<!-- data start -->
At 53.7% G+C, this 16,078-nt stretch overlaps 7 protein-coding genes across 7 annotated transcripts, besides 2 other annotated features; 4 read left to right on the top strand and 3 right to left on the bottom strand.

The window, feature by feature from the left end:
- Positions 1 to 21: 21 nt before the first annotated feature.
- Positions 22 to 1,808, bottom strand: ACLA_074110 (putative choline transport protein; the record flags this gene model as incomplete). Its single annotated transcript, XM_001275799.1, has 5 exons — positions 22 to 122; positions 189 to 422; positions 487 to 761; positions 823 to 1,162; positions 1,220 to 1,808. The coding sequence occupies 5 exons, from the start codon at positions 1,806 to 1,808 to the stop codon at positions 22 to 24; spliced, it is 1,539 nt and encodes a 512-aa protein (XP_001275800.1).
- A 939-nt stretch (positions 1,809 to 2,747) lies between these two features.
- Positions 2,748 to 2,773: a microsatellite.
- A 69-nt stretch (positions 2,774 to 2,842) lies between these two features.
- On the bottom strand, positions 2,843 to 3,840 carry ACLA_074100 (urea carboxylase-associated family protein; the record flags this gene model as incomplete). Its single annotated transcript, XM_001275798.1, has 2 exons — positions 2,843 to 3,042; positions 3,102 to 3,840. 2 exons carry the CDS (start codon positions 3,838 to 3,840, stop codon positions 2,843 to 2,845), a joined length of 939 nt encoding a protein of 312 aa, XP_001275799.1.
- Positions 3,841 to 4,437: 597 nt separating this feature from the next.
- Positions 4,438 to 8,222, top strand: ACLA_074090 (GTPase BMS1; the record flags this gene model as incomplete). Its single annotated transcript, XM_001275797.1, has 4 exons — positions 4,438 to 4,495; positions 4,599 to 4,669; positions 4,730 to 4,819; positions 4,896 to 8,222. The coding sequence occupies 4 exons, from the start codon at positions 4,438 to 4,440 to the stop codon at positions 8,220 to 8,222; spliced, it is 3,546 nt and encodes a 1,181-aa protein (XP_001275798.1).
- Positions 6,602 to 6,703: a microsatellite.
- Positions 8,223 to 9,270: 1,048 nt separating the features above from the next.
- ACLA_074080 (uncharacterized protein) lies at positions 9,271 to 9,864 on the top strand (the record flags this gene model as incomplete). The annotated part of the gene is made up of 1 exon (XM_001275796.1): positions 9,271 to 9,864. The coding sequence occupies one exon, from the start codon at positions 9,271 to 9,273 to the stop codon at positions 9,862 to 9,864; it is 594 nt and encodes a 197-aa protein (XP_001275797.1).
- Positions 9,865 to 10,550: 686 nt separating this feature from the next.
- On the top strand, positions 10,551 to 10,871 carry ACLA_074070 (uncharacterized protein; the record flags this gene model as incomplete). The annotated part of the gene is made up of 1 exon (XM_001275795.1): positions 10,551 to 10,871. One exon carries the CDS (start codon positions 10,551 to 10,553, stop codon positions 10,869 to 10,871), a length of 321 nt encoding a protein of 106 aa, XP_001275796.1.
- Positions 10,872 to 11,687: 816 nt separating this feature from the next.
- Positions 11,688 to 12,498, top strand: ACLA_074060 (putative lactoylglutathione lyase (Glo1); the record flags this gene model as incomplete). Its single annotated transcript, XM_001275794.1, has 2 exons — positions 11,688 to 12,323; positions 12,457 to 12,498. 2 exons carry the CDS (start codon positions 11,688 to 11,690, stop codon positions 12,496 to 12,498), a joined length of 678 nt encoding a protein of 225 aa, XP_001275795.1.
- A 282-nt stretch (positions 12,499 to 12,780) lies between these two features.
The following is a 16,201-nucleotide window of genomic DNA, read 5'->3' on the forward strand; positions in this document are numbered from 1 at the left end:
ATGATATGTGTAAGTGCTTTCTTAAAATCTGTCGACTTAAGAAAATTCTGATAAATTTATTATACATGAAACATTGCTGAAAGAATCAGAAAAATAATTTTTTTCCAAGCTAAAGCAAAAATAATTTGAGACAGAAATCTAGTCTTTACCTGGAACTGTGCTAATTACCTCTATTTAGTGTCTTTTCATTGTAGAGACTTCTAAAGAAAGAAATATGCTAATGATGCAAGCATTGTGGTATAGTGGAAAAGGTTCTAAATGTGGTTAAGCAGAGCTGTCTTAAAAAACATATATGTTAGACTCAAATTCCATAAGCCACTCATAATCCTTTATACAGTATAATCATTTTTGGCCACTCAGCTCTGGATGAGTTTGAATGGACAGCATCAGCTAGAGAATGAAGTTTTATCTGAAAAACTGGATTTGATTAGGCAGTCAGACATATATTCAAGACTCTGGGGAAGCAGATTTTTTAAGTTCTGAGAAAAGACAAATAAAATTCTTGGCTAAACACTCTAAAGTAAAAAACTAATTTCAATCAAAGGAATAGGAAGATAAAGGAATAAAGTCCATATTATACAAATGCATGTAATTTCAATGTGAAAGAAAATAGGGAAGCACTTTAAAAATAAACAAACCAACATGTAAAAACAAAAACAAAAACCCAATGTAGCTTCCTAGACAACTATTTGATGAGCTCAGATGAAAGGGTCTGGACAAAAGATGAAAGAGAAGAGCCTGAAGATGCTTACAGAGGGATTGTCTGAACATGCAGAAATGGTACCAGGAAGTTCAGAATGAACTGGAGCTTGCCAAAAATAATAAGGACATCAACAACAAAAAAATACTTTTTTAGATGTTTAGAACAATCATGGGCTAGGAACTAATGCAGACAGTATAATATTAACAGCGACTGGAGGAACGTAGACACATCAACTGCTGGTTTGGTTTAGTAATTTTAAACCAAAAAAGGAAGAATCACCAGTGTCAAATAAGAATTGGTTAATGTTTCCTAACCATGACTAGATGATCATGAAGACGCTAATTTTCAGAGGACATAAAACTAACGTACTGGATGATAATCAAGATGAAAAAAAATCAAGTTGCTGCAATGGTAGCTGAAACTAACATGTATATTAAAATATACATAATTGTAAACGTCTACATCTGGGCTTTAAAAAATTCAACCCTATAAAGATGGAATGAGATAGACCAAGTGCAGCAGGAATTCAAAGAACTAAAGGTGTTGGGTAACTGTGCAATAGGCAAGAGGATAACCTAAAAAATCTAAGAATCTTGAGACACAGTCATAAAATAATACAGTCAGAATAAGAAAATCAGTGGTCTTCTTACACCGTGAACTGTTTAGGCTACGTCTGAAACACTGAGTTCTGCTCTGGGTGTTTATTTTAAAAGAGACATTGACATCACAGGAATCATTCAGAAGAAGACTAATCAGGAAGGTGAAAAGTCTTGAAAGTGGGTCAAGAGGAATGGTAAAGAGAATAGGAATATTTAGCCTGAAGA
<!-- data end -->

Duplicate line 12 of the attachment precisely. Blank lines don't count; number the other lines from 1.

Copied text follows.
- Positions 8,223 to 9,270: 1,048 nt separating the features above from the next.